With most rival TV brands peddling seriously cutting edge marketing messages for 2015 - High Dynamic Range (HDR) this, Android TV that, OLED TV the other - Panasonic’s claim to deliver pictures that look exactly as the director intended feels, to be honest, a bit old fashioned. Worthy, certainly - especially for Panasonic’s old plasma-loving fanbase - but nothing especially new.
There’s also a sense of awkward timing about such a marketing push given the picture standards Panasonic’s new TVs presumably strive to hit are in a state of flux right now, with HDR and accompanying new colour standards mere months away.
Actually, though, the 50CX802 has a rather handy trick up its sleeve.
For as well as apparently being able to perfectly adjust itself to today’s existing standards, its new ‘4K Pro’ picture engine will also handle HDR sources following a firmware update later in the year.
New processing and hardware tech
The 4K Pro technology comprises a mixture of hardware and software elements.
The hardware stuff is especially important from an HDR point of view, as it combines wide colour gamut (WCG) phosphors with a super-bright, ultra-transmissive panel - two things that seem on paper at least to be perfect partners for HDR’s expanded contrast and colour range.
The WCG phosphors actually claim to deliver an even wider colour response than the Nano Crystal tech in Samsung’s ultra-expensive JS9500 SUHD TVs.
On the software side, the 50CX802 uses a powerful new ‘4K Studio Master’ processor in a bid to bring out image details other TVs cannot reach.
For instance, its colour mapping system has been borrowed from Panasonic’s professional division and draws on around 8000 reference points (versus 100 or so on a typical LCD TV). It uses know-how ported from Panasonic’s plasma division to eke out more subtle detail during dark scenes.
And, most intriguingly of all, 4K Pro also adapts non-UHD, non-HDR content to the TV’s native UHD resolution and wide colour, high brightness panel - if you want it to.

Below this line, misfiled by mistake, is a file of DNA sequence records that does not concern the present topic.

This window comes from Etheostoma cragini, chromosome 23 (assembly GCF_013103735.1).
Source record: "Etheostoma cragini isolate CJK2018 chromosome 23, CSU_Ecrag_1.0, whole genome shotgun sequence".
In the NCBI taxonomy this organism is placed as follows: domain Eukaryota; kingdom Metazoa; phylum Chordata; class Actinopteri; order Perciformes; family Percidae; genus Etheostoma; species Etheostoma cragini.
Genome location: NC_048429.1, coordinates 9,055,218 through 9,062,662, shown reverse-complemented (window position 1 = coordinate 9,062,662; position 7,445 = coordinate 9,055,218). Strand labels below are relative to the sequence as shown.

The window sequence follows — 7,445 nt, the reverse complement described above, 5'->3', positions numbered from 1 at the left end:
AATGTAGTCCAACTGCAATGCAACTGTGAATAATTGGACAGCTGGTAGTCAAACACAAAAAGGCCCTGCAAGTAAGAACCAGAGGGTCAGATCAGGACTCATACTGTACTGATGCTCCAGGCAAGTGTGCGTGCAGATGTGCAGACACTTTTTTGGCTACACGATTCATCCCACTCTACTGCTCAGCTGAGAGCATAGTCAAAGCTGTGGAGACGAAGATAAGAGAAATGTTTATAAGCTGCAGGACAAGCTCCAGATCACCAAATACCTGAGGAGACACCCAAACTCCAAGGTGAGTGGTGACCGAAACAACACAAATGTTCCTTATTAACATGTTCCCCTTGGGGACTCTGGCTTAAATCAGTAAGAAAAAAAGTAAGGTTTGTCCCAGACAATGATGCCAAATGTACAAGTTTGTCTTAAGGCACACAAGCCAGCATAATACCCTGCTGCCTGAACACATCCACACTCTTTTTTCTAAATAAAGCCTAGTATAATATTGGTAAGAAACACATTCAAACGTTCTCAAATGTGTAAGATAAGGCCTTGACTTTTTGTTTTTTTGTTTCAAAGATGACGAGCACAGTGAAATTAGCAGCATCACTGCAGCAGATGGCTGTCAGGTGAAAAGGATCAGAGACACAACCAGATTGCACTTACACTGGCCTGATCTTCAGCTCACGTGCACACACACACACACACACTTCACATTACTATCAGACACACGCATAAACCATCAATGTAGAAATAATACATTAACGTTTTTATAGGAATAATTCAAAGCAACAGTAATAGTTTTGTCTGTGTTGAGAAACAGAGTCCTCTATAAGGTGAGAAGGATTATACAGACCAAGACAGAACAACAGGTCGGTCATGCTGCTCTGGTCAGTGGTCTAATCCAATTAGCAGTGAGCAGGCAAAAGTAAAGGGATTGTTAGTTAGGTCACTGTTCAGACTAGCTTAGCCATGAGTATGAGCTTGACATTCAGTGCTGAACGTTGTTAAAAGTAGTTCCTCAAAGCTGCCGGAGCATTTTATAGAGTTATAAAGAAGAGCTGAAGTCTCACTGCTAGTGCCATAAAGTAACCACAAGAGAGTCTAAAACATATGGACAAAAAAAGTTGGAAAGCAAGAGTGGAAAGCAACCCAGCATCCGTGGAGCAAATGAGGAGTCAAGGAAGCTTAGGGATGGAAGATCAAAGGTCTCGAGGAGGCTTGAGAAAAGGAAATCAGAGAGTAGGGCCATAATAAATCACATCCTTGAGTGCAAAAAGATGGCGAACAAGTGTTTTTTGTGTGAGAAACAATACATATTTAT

We stress this last point since, in keeping with its appeal to the video enthusiast market, the 50CX802 offers enough flexibility with its picture tools to let you get pictures looking exactly as you want them to - including targeting with precision the established pre-HDR standards.
One further great new trick of the 50CX802 is its Mozilla Firefox operating system.
Instead of the over-bearing, dictatorial mess of the Android TV system spotted recently on Sony’s 75X9405C, Firefox presents you with a slick, friendly, ultra-customisable interface that makes it easy for even the most technophobic user to quickly find their favourite content.
The Firefox system will soon be partnered via a firmware update with Freeview Play too, at which point the 50CX802 will offer a pretty comprehensive smart TV offering.
In action the 50CX802 does exactly what it says on the tin, producing pictures that might not be the most showy and dynamic around but which make up for this with a gorgeously deft touch that will should win it many fans - at least among serious movie lovers.
The good news starts with the 50CX802’s contrast performance - or more accurately, its ability to produce a really convincing black colour.
Dark scenes naturally benefit the most from the 50CX802’s black level efforts, as it makes them look more natural, detailed and dynamic than they usually do on LCD TVs.